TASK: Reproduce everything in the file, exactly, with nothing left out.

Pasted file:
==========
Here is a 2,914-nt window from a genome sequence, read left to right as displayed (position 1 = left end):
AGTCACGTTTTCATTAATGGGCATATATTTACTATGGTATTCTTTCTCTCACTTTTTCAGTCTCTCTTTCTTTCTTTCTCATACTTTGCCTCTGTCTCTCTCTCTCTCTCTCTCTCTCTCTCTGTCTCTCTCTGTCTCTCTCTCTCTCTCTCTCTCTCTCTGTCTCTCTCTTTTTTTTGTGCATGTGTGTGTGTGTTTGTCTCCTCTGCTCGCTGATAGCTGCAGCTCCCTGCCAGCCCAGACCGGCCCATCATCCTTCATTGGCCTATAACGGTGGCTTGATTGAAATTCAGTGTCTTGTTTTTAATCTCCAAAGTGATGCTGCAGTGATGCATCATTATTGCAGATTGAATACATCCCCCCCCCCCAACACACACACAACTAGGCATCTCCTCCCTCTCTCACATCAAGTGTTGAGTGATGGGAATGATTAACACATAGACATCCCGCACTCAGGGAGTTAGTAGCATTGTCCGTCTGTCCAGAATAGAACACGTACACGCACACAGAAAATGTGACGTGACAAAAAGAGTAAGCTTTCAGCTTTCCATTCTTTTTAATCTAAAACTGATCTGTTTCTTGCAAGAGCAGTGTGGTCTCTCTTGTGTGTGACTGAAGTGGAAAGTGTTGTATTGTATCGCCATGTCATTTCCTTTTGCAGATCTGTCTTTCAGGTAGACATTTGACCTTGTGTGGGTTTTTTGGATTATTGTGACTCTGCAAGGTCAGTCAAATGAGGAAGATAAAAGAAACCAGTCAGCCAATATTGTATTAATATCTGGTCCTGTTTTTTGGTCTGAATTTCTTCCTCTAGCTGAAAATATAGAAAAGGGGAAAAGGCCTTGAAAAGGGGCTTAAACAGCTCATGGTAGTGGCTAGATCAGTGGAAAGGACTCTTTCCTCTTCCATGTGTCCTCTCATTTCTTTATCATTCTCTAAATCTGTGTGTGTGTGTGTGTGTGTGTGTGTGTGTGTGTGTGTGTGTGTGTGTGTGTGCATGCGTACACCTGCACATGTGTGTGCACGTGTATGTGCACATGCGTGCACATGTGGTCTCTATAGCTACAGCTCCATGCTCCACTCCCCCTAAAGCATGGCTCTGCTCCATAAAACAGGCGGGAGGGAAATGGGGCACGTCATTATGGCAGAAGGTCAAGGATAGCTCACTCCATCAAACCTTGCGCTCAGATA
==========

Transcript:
Here is a 2,914-nt window from a genome sequence, read left to right as displayed (position 1 = left end):
AGTCACGTTTTCATTAATGGGCATATATTTACTATGGTATTCTTTCTCTCACTTTTTCAGTCTCTCTTTCTTTCTTTCTCATACTTTGCCTCTGTCTCTCTCTCTCTCTCTCTCTCTCTCTCTGTCTCTCTCTGTCTCTCTCTCTCTCTCTCTCTCTCTCTGTCTCTCTCTTTTTTTTGTGCATGTGTGTGTGTGTTTGTCTCCTCTGCTCGCTGATAGCTGCAGCTCCCTGCCAGCCCAGACCGGCCCATCATCCTTCATTGGCCTATAACGGTGGCTTGATTGAAATTCAGTGTCTTGTTTTTAATCTCCAAAGTGATGCTGCAGTGATGCATCATTATTGCAGATTGAATACATCCCCCCCCCCCAACACACACACAACTAGGCATCTCCTCCCTCTCTCACATCAAGTGTTGAGTGATGGGAATGATTAACACATAGACATCCCGCACTCAGGGAGTTAGTAGCATTGTCCGTCTGTCCAGAATAGAACACGTACACGCACACAGAAAATGTGACGTGACAAAAAGAGTAAGCTTTCAGCTTTCCATTCTTTTTAATCTAAAACTGATCTGTTTCTTGCAAGAGCAGTGTGGTCTCTCTTGTGTGTGACTGAAGTGGAAAGTGTTGTATTGTATCGCCATGTCATTTCCTTTTGCAGATCTGTCTTTCAGGTAGACATTTGACCTTGTGTGGGTTTTTTGGATTATTGTGACTCTGCAAGGTCAGTCAAATGAGGAAGATAAAAGAAACCAGTCAGCCAATATTGTATTAATATCTGGTCCTGTTTTTTGGTCTGAATTTCTTCCTCTAGCTGAAAATATAGAAAAGGGGAAAAGGCCTTGAAAAGGGGCTTAAACAGCTCATGGTAGTGGCTAGATCAGTGGAAAGGACTCTTTCCTCTTCCATGTGTCCTCTCATTTCTTTATCATTCTCTAAATCTGTGTGTGTGTGTGTGTGTGTGTGTGTGTGTGTGTGTGTGTGTGTGTGTGTGTGCATGCGTACACCTGCACATGTGTGTGCACGTGTATGTGCACATGCGTGCACATGTGGTCTCTATAGCTACAGCTCCATGCTCCACTCCCCCTAAAGCATGGCTCTGCTCCATAAAACAGGCGGGAGGGAAATGGGGCACGTCATTATGGCAGAAGGTCAAGGATAGCTCACTCCATCAAACCTTGCGCTCAGATA